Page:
As of this week, Instagram has announced that it is now deploying a pop-up message whenever a user clicks on or searches for hashtags such as #slothselfie or #exoticanimalforsale. Applicable hashtags that trigger the warnings are in the hundreds and include languages other than English.
Animal abuse is not allowed on Instagram
Photos of people hugging tiger cubs, or posing with sloths, for example, will trigger a notification that reads, “Protect Wildlife on Instagram — Animal abuse and the sale of endangered animals or their parts is not allowed on Instagram. You are searching for a hashtag that may be associated with posts that encourage harmful behavior to animals or the environment.”
The move is part of Instagram’s campaign to increase awareness about wildlife exploitation, and about the story that is often behind this trend of taking selfies with cute and unusual animals. It follows investigations by National Geographic and World Animal Protection into the wildlife tourism industry in the Amazon. The investigations found that animals were being caught illegally from rain forests, kept in cages, then taken out for tourists to take photos with.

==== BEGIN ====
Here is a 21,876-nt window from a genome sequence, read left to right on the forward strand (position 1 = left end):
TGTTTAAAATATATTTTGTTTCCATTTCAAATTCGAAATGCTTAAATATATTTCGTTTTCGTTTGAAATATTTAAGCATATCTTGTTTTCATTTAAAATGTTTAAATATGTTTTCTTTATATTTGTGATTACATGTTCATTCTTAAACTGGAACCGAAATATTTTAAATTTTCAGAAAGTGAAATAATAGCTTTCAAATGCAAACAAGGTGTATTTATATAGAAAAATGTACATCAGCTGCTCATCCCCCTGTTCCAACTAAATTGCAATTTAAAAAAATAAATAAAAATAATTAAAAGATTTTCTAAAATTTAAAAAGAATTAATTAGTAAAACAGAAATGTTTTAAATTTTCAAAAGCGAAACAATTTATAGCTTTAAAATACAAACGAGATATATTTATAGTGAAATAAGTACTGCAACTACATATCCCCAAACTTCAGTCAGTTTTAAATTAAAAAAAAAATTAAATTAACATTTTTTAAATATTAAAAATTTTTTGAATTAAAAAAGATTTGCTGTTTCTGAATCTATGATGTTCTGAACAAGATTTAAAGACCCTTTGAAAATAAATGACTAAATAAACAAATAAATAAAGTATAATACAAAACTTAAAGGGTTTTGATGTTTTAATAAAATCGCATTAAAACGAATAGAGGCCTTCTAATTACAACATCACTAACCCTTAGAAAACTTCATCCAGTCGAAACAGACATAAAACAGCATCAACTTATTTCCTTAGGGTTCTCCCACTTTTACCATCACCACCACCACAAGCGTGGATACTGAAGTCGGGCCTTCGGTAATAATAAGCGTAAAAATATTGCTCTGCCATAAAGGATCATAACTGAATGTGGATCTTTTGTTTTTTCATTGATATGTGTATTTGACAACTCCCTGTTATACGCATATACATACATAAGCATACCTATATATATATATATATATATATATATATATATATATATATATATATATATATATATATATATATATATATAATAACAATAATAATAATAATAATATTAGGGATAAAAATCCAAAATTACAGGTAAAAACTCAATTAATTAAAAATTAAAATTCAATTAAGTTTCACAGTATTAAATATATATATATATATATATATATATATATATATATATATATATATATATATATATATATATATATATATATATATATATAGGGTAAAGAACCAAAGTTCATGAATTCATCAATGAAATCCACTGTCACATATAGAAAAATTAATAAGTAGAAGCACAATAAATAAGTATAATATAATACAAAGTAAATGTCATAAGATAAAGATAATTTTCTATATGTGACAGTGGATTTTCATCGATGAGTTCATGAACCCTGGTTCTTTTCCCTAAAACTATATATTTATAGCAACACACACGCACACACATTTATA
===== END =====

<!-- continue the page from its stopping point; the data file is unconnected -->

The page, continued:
Cassandra Koenen, who helped Instagram with the list of hashtags on behalf of World Animal Protection, told National Geographic that she hopes the warnings will make people stop and think. “If someone’s behavior is interrupted, hopefully they’ll think, ‘Maybe there’s something more here, or maybe I shouldn’t just automatically like something or forward something or repost something if Instagram is saying to me there’s a problem with this photo.’”
Instagram is deliberately not revealing the list of hashtags, as it doesn’t want people to find ways to get around them. It’s worth noting that the social media site also has popup warnings for hashtags related to suicide, self-harm and eating disorders.
People kill exotic animals for selfies
According to World Animal Protection, the rate of wildlife selfies on social media has grown by 292 percent over just the last three years. The charity found that over 40 percent of photos taken are “bad” wildlife selfies that feature someone holding an animal or interacting with it in an inappropriate way.
Cruelty behind the scenes included sloths that were captured from the wild, tied up and dying within six months, birds with abscesses, wounded anacondas, a giant anteater beaten by its owner and more. Other animals that are popular for selfies, like lion cubs, are speed-bred in captivity then weaned from their mothers too early.
Earlier this year, tourists in Argentina removed a baby dolphin from the ocean and took selfies with it, ultimately letting it die.
Otra vez mataron a un delfín en San Bernardo. Sacaron al animal del mar para sacarse fotos. pic.twitter.com/4qzYnWvKiH
— C5N (@C5N) January 23, 2017
There have been a number of incidents where wildlife has directly suffered for selfies — including peacocks dying in a zoo in China after rough handling from visitors — and people also using animals for Youtube views.
Do you think Instagram’s approach is the best way to handle this phenomenon?
— Tamara Pearson